(1859) Dr. Greenhow, in the Second Report of the Medical Officer to the Privy Council, reporting on Cholera at Merthyr Tydfil, says;- "Cholera occasioned 1,683 deaths in Merthyr Tydfil in 1849, and 455 in 1854. With the exception of Hull, this town suffered more severely in the former of these years, in proportion to its population, than any other place in the Kingdom" . Dr. Greenhow summarises thus:- "The disease appears to be attributable in Merthyr Tydfil to causes analogous to those in other places, such as defilement of courts and lanes, caused by rarity of privies, and numerous collections of offensive refuse." (1866) Mr. Simon, then Medical Officer to the Privy Council, in his Ninth Annual Report, writing of Merthyr Tydfil, says, "In our statistics it showed every possible evidence of sanitary neglect; in Fever, in Diarrhoea, in Cholera, in Small Pox; in Phthisis, and other lung diseases, and in mortality of children, it always was conspicuously bad, and the water supply was cruelly scant and disgustingly foul."

(1870) Dr. Buchanan reported on an epidemic of fever at Merthyr Tydfil:

"Epidemic found to be true Typhus Fever, and referred to overcrowding and want of ventilation in the houses of the poorest people. Further hospital accommodation wanted." I have not touched on the findings of William Williams’ survey of 1895 which covers the various USDs and RSDs in Glamorgan. Perhaps I may type some out and Gareth could include them in his "Not Everyone Knows This . . . " series where he already has a piece on Cholera in Merthyr Tydfil. The book is due back in the Library on Thursday but I could borrow it again.

Brian B Comley

Porthcawl, Glamorgan (South Wales - U.K.)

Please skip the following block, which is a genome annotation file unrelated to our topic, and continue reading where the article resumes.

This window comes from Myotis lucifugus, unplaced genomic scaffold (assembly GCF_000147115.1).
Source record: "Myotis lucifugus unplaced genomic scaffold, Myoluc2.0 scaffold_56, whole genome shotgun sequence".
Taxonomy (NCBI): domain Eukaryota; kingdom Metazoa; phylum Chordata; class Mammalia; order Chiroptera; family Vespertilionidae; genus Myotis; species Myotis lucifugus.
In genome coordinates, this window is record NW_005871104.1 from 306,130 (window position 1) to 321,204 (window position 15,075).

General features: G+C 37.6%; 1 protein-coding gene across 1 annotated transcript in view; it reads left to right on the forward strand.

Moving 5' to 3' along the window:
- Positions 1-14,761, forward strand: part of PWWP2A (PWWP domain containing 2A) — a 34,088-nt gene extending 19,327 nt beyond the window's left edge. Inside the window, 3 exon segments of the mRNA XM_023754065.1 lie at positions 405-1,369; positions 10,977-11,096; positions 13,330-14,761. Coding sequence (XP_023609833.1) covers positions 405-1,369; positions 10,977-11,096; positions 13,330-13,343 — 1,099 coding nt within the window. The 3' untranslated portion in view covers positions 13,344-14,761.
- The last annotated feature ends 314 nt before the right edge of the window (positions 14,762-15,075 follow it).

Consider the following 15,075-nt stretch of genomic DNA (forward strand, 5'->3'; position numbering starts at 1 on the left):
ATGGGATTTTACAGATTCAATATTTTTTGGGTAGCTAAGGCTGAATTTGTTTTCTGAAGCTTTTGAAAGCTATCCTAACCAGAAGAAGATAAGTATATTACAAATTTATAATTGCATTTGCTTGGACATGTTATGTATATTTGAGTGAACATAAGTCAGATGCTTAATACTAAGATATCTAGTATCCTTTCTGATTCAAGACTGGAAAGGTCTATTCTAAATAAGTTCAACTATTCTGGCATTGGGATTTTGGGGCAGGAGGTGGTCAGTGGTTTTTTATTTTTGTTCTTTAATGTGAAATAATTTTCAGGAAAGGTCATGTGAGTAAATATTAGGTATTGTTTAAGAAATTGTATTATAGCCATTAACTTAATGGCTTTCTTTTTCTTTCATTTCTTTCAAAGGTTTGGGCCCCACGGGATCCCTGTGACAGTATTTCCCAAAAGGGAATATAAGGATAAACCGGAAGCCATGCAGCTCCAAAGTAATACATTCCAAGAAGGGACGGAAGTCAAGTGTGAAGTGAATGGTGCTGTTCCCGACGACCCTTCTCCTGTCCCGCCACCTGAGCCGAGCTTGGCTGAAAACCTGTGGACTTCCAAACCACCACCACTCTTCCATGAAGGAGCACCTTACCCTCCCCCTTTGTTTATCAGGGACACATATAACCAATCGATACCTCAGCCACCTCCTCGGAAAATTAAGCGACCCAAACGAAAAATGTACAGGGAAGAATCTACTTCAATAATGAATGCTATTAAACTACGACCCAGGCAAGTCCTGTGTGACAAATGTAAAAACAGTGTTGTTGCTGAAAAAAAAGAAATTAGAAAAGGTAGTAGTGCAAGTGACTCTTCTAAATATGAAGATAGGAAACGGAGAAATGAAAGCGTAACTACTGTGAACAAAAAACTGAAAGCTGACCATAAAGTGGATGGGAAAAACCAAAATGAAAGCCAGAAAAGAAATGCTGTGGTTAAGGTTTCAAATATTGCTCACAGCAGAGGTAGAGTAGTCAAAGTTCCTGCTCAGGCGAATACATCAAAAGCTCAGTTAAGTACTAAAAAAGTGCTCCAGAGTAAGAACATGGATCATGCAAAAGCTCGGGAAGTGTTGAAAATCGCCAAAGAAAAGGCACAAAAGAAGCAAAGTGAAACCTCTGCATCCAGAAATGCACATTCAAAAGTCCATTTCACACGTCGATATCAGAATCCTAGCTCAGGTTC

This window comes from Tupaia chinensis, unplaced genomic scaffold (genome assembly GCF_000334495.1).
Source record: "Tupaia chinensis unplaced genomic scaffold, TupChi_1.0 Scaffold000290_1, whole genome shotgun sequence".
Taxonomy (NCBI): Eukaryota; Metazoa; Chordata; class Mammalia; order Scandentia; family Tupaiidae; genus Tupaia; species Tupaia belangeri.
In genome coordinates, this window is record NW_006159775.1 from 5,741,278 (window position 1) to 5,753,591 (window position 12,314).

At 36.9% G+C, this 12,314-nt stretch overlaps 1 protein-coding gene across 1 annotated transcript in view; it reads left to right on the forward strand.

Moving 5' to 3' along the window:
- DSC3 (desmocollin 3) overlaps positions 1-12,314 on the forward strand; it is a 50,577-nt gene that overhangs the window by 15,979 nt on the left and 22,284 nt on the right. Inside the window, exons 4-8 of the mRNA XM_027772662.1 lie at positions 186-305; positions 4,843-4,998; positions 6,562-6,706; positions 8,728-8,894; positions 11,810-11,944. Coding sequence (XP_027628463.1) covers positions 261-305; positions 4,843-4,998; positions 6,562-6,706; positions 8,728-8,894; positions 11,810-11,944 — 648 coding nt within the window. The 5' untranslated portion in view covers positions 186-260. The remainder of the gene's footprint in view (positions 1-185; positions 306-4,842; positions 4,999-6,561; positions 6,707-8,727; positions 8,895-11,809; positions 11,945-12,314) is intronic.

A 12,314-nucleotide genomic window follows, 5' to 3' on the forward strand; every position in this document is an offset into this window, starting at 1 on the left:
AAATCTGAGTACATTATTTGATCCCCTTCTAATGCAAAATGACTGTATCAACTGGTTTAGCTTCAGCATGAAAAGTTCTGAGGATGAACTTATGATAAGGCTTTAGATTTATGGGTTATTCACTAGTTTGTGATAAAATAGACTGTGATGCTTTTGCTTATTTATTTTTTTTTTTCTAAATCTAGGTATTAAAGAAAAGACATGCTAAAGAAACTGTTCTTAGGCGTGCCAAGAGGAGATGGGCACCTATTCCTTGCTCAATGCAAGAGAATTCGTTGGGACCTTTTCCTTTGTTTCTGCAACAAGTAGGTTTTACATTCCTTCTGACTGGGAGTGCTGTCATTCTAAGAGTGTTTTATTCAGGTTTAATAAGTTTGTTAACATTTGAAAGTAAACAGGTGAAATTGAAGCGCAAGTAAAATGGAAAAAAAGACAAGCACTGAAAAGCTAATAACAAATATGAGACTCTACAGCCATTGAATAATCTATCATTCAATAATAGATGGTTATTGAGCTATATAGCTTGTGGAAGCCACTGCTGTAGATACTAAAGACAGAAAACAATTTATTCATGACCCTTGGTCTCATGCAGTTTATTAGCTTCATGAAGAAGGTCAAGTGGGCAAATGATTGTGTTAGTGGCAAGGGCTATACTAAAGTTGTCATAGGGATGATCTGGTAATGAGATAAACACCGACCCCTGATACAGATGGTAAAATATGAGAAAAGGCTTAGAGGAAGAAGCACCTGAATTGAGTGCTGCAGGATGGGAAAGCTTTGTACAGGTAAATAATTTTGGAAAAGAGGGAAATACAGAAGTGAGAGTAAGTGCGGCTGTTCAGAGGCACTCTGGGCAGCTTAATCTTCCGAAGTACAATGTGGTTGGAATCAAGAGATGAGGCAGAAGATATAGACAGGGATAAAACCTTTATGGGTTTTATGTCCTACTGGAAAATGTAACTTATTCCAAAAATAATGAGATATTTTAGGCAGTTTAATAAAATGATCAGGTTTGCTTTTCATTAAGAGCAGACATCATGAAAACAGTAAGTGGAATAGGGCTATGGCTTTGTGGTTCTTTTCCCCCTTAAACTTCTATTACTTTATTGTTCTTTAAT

e-mail - Brian@bcomley.freeserve.co.uk

Merthyr Tydfil Cholera Epidemic 1849

According to the Return of Cases issued by Frank James, Clerk to the Guardians, on Saturday 22nd. September 1849, 3,612 people had been attacked by cholera and 1,520 had died from it in the Merthyr Tydfil area during the preceding months.

These figures refer specifically to Merthyr, Penydarran, Dowlais and Aberdare.

In Merthyr, the total number attacked, from the commencement on 25th. May, was 1,779 up to 10 a.m on Friday 21st. September with one new case up to 10 a.m. on Saturday 22nd. September. The number of dead totalled 745 on the Friday up to 10 a.m. and there was one more death on the Saturday up to 10 a.m.

The commencement of cholera in Penydarran was on 5th. June 1849. Out of the

272 who were attacked, 170 died during the period up to Friday 21st. September.

The date of commencement of the cholera in Dowlais was given as 10th. June 1849. There were 1,196 people attacked by it up to 10 a.m. on Friday 21st. September and 499 people died from it up to the same date, with an extra death recorded on Saturday 22nd. September up to 10 a.m.

In Aberdare, the outbreak commenced on 24th. June 1849. The number of people attacked was 364 up to 10 a.m. on Friday 21st. Sepember, of whom 104 died.

In Merthyr Tydfil, particularly hard hit was Caedraw with 57 deaths from cholera, the peak being in June with 29 deaths. Twynyrodyn had 34 deaths, while both Plymouth Street and Ynysgau had 32 deaths. In Glebeland 31 people succumbed to the cholera and the figure was 29 in Pontmorlais. There were 21 deaths in Market Field, 18 in eorgetown, 17 in Pentrebach, 16 in Pedwranfach and 10 in Bridge Street.

These figures have been taken from original documents, copies of which are included in 'Merthyr Boat Boy' by Clive Thomas, Gill Foley and Josephine Jeremiah and 'Merthyr Tydfil in the 1840s' by Keith Strange. Both were published by Mid Glamorgan County Council Education Department, some years ago, and are likely to be out of print now, though may possibly be available in local libraries.

Josephine

Researching Charlotte and Jenkin HARRIS of 11 Church Street, Pentrebach late 1880s. Jenkin died on 23rd. June 1889 and was buried in the Cholera Cemetery at Thomastown, Merthyr Tydfil.